Obviously this was sent in before Moncada signed with the Red Sox. Alvarez is an 18-year-old right-hander who didn’t play at all in the Cuban league before defecting. Here’s a quick scouting report from Jesse Sanchez, who notes scouts believe Alvarez has “the potential to be at least a No. 2 pitcher because of his stuff and ceiling.”

Alvarez has a fastball that touches 98 mph with plus-slider and an above-average changeup … Alvarez is raw and could use some polish, particularly with his command, but he’s young and has time on his side. Given his age, position and potential price tag, one international scouting director said he prefers Alvarez over Moncada. Alvarez will likely start in the lower levels in the Minor Leagues and is a few years away from making his big league debut.

Sanchez lists ten teams with interest in Alvarez and one of them is not the Yankees. Ultimately, it’s not going to matter. Alvarez recently defected and has not yet even established residency in a foreign country, so he’s very early in the process of being declared a free agent by MLB and unblocked by the Office of Foreign Assets Control.

In all likelihood, Alvarez won’t be cleared to sign until after June 25th, meaning the Yankees will be unable to offer him more than $300,000 due to the penalties for last year’s international spending spree. If the unexpected happens and Alvarez is cleared to sign before June 25th, then yeah, I expect the Yankees to pursue him. But that’s not going to happen. The Yankees won’t be able to make Alvarez a competitive offer because of the international penalties.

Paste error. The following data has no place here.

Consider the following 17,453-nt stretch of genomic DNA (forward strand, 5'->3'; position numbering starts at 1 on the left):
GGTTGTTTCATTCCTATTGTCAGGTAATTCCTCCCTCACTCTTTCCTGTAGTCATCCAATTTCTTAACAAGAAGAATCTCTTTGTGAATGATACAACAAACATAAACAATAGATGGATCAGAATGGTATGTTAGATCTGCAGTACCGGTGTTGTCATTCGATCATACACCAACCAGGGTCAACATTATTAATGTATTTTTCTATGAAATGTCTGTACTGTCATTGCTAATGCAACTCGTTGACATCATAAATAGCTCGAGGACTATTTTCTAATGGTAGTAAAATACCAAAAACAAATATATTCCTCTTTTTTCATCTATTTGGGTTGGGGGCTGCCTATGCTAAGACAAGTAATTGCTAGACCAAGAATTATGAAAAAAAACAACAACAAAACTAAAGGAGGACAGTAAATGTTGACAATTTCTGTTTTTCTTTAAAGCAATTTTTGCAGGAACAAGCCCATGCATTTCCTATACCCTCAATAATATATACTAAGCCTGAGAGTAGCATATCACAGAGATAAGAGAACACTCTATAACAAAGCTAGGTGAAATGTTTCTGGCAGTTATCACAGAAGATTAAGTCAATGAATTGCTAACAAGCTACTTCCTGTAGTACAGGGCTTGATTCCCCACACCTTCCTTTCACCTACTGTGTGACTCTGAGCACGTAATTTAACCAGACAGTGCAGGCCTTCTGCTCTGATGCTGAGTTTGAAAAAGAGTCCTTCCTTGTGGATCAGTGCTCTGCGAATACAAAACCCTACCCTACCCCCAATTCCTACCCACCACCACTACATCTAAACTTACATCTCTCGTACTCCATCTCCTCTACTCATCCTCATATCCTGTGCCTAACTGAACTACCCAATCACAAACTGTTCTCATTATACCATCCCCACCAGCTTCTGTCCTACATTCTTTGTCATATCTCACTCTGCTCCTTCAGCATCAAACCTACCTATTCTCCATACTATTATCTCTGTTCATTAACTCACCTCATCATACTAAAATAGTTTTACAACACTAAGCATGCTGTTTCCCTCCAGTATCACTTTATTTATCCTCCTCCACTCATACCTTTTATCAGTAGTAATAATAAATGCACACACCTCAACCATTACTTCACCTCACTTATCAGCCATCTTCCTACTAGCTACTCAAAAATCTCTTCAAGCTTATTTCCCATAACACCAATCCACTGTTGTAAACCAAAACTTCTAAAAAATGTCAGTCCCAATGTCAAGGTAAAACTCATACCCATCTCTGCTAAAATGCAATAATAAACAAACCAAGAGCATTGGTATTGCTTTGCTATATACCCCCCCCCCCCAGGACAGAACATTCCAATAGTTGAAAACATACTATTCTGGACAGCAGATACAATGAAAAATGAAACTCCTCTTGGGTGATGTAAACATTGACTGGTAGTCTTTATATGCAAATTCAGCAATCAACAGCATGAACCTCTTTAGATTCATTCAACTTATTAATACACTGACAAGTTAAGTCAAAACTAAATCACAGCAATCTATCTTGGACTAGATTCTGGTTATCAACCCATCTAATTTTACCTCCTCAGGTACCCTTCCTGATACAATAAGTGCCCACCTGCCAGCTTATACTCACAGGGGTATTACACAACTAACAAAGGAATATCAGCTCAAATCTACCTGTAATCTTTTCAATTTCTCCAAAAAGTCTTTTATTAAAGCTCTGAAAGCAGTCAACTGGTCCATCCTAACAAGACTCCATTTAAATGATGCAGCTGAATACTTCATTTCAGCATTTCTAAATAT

Update: According to Ben Badler, Alvarez is not allowed to sign until July 2nd because he did not register with the commissioner’s office before the deadline to be included in the 2014-15 signing period. So the Yankees have no shot at him.

David asks: Given the hype surrounding Rob Refsnyder, do you think he’s at his peak trade value? And do you think the Yankees should cash in? If so, what do you think they can get?

Yeah, chances are Refsnyder’s trade value will never be higher than it is right now. There are only two ways his trade value can go up from here: 1) his defense improves tremendously in a short period of time, or 2) he gets called up to MLB and mashes for a few hundred plate appearances. Tommy La Stella is a pretty good comp for Refsnyder — both mashed in the minors but La Stella is the superior defender — and La Stella was traded for ex-Yankees farmhand Arodys Vizcaino this offseason, a relief prospect with major injury issues. If that’s the type of trade return the Yankees can expect, just keep Refsnyder. They need a potential second base solution more than another lottery ticket arm.

Dan A. asks: Are complete tear downs and rebuilds worth it for the high draft picks? What should be the Yankees approach for beyond this season?

First things first, the Yankees can’t tear it all down even if they wanted. Most of their contracts are untradeable. Pretty much the pieces they could move in a potential fire sale are Brett Gardner, Chase Headley, Michael Pineda, Nathan Eovaldi, Dellin Betances, Andrew Miller, and a bunch of middle relievers. Maybe someone would take Masahiro Tanaka despite the elbow issue, but that’s about it.